I could also taste a handful of Galho made from pumpkin and basil herbs made by a community worker at a women’s organisation which was very wholesome and delightful. All these people shared that Galho was a food which reminded of their grandparents and they enjoyed such food. Galho is also a midday meal food not necessarily a full meal. Mostly farmers carry Galho to their fields to have it as a snack while resting during the day after a hard day’s work. Galho is also the food which ensures good nutrition and balanced diet when one falls sick and does not have a good appetite. Generations of people are also connected through the flavours, tasteful recipes and preservation of different foods for months together over slow fire inside smoked kitchens. The kitchen is a place in Naga tradition where all the generations of young and the old come together and along with them comes the stories of bonding, friendship, togetherness and love which also centres greatly on food. When the household is big and the food is less then, the food items especially meat pieces are numbered for the liking of each family member. Grandparents always keep the best share for their grandchildren and sometimes for their first or last born children. In Naga customary traditions, certain foods like meat settle disputes, ensure regard and respect for loved ones and in most cases, reinforces the cultural constructs of society. In these customs young and the old does come together to accept or hand over the practices of the ancestors. This was very evident when an entire village in the Phek district of Nagaland got together to celebrate International Day for The Elderly on September 30, 2015.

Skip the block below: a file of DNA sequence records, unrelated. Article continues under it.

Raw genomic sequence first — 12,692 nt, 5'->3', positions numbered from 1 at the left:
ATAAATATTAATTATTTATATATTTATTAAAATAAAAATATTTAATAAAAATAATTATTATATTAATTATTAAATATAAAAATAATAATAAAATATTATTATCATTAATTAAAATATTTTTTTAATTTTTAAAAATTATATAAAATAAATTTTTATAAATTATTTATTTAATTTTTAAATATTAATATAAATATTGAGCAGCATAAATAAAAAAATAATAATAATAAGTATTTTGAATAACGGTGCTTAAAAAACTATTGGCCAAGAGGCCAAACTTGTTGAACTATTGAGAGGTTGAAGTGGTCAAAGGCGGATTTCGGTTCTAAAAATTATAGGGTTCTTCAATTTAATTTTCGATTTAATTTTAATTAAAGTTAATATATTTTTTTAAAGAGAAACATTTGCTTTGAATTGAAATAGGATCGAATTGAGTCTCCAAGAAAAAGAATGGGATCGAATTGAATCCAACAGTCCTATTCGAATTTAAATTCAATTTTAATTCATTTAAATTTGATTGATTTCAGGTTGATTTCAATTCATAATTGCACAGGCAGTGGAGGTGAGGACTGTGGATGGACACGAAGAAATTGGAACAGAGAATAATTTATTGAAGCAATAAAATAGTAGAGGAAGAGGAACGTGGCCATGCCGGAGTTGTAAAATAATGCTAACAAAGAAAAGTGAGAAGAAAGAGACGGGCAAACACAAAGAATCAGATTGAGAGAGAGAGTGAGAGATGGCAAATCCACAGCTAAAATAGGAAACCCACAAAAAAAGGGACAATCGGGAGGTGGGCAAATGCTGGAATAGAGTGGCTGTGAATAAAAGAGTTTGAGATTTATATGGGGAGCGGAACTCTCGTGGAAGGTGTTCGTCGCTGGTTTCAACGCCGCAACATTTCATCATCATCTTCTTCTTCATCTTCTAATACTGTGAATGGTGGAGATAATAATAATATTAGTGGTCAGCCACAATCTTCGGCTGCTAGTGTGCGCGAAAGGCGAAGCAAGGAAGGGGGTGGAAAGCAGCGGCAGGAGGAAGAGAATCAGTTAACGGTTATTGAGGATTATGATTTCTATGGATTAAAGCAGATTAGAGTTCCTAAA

The youth of the village organised the programme and cooked a hearty meal for the entire village but more specifically for the older persons. They ensured that the elderly persons were publicly recognised, honoured with some token of appreciation and resolved to respect the elderly in every way in all public and private spaces. The older persons also blessed the gathering for prosperity, success and goodwill in future. So such a heart touching display of affection, honour and respect was celebrated with a community feast which was sponsored by the Political Advisor to the Chief Minister of Nagaland, Mr. K.G.Keniye who hails from the concerned village.